28 28 Pre-Deployment Phase (1) Validation of the partys overarching process [independent validation] All the work instructions are defined Validation of work instructions [independent validation] & [internal validation] Validation of constituents [independent validation] & [internal validation] New or upgraded constituents Existing constituents

29 29 Pre-Deployment Phase (2) Validation of the error reporting mechanisms Data error reporting mechanism [independent validation] Work instruction and constituents error reporting mechanism [independent validation] Validation of the data set [independent validation] Ensure completeness (all aeronautical features in Appendix 1 of ICAO Annex 15 and in ED99A – Airport Mapping Requirements) Ensure any missing data item is declared Validate the procedure to annotate ADQ non-compliant data (Article 7(2)) Validation of the data exchange mechanism [independent validation] Direct electronic connection Exchange Format Mechanism for integrity protection

30 30 Pre-Deployment Phase (3) Personnel Validation of the set of skills and competency requirements [independent validation] Validation of the training/briefing program [independent validation] Data Suppliers Validation of the Formal Arrangements [independent validation] process for contingency for continuity process for handling errors/inconsistencies Security Perform basic employment checks Validation of the contingency plan for the eventual loss of ability to access or publish data [independent validation] Safety Safety Policy shall be communicated to all employees

31 31 Deployment Phase (1) Data Origination Request Procedures Ensure currency of the requested data Data Exchange Procedures Authentication of data originators (authorised source) Reasonableness checks Independent verification of data handled manually Data verification (integrity) and validation (accuracy, resolution, completeness) procedures probability-based sampling positional accuracy of critical data items shall be validated by direct methods manually derived objects shall be validated by appropriate visualisation techniques

32 32 Deployment Phase (2) Data Protection Procedures Encryption Digital Certification Non-repudiation Protect the network (malicious and/or unauthorised access) Protect stored data (malicious and/or unauthorised access) Archiving and back-up Synchronisation of shadowed data Data Consistency Procedures Ensure consistency between data published in several publications

33 33 Deployment Phase (3) Data Timeliness Procedures Meet publication deadlines Handle last minute changes/cancellations Error Reporting Procedures Adequacy of the mitigation actions for work instructions and constituents errors shall be independently validated Personnel Procedures Retain (or have access) to a sufficient level of qualified and competent staff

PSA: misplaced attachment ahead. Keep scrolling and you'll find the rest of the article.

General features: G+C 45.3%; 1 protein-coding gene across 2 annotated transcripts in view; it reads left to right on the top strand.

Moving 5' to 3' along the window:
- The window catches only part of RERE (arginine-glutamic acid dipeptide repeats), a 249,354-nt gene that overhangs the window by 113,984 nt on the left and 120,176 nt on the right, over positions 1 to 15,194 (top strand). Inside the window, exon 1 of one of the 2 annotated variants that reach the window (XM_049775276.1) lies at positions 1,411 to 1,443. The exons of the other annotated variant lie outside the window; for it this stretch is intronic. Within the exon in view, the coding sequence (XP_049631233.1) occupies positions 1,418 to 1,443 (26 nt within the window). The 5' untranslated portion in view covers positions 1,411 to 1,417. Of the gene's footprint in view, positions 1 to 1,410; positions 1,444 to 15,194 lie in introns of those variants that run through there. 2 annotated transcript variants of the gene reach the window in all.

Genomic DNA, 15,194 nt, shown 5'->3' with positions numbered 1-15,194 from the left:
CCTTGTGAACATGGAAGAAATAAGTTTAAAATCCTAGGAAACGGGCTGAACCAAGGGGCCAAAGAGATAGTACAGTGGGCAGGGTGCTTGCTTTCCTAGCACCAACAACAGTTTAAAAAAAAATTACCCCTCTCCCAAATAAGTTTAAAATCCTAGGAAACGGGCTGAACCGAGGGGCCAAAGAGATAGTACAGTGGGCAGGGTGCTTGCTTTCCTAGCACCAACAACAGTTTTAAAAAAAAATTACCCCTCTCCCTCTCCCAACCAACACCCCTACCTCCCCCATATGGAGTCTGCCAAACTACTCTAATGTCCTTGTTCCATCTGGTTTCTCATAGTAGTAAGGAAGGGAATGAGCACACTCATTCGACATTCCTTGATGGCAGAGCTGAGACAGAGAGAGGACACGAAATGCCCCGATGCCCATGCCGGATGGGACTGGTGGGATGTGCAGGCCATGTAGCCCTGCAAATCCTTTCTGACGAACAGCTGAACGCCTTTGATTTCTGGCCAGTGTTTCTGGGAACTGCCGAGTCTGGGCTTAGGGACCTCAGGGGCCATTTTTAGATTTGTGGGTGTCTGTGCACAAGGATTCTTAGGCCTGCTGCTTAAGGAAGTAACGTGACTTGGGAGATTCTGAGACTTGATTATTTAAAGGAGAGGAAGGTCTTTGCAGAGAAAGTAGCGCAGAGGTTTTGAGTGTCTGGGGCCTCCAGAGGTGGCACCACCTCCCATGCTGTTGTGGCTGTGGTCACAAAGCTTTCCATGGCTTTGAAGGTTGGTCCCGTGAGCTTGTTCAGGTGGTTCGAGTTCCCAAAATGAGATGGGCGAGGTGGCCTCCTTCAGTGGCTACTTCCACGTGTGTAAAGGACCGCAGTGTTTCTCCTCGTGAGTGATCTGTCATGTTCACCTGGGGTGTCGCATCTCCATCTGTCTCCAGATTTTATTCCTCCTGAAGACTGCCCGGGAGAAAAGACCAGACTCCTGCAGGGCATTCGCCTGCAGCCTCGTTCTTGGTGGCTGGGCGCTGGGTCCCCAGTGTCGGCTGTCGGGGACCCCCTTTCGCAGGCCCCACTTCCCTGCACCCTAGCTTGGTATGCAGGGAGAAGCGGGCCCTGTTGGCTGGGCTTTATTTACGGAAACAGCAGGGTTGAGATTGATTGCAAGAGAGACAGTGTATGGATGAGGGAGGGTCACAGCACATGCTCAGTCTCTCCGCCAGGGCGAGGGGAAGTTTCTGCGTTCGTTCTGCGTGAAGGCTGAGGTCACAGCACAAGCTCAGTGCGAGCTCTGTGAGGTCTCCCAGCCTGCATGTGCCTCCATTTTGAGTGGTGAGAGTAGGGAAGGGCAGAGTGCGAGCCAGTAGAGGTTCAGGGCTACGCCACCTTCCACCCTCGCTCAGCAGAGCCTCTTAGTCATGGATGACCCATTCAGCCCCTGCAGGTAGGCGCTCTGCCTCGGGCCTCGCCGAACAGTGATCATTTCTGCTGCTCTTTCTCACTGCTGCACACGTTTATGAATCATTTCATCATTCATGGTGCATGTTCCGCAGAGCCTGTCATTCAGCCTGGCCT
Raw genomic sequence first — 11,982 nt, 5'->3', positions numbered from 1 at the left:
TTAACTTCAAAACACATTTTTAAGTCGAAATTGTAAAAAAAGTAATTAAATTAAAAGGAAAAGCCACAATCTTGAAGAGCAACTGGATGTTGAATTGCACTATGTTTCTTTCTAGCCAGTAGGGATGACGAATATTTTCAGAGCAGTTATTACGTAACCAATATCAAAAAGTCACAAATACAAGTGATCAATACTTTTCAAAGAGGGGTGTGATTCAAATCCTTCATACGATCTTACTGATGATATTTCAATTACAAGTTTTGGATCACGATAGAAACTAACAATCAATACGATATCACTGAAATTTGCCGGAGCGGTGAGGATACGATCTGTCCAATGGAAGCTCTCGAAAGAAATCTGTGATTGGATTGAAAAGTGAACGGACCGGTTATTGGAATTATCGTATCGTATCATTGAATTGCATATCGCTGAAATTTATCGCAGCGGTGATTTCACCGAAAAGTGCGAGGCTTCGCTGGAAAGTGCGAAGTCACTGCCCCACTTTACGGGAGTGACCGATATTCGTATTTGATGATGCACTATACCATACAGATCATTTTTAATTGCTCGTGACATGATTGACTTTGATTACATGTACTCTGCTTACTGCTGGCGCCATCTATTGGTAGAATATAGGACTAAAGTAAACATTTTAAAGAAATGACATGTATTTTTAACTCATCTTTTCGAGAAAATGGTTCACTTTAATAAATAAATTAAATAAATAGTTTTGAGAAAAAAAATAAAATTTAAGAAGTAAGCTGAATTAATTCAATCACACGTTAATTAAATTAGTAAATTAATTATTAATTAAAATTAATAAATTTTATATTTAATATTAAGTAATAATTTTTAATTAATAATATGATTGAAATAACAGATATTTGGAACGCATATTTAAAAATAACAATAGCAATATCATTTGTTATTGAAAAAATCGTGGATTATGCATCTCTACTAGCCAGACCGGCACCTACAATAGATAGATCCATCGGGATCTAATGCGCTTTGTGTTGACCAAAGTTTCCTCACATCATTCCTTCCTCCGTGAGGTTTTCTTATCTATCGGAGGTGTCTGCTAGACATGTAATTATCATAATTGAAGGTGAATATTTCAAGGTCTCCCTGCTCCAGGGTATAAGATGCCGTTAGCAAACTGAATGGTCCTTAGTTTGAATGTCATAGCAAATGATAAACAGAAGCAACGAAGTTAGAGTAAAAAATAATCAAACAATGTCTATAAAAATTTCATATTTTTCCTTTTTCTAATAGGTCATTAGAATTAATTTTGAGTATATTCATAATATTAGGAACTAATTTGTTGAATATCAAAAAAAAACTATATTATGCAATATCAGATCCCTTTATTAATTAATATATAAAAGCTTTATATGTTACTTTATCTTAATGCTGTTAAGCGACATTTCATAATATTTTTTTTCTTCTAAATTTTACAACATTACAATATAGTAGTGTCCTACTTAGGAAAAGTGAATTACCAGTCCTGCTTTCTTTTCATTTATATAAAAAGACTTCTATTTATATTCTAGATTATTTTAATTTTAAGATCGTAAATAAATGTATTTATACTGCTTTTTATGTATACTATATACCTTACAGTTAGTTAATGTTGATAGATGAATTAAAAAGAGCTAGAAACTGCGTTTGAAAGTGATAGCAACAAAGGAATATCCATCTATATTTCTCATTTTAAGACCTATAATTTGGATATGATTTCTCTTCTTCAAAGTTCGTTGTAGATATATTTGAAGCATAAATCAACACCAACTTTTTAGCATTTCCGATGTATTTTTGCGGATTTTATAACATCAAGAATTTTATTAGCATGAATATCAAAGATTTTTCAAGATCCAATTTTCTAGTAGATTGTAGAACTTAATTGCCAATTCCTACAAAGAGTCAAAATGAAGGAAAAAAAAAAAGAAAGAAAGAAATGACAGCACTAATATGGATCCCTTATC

34 34 Deployment Phase (4) Formal Arrangements Procedures Monitor compliance with the Formal Arrangement requirements Security Procedures Monitor periodically security regulations, standards and notices and use them to update the Security Management Procedures Safety Procedures Monitor periodically safety regulations, standards and notices and use them to update the Safety Management Procedures

35 35 Post-Deployment Phase (1) Data Quality Assurance Summary (DQAS) Provide the arguments and evidence for compliance and/or partial compliance with the objectives of the DAL Specification Compliance statement Documents demonstrating compliance Description of the new overarching process Evidence of the independent validation/verification activities Results of the Safety Assessments Partial compliances and/or non-compliances Justifications that the partial compliances or non-compliances do not adversely affect the quality of the data List of planned corrective actions for partial compliances or non- compliances

36 36 Phased Approach PREPARATION DEFINITION PRE DEPLOYMENT POST DEPLOYMENT Designing the overarching process for handling aeronautical data and aeronautical information Defining the processes, constituents and their associated procedures Validating the processes, constituents and their associated procedures Implementing and monitoring the processes, constituents and their associated procedures Demonstrating compliance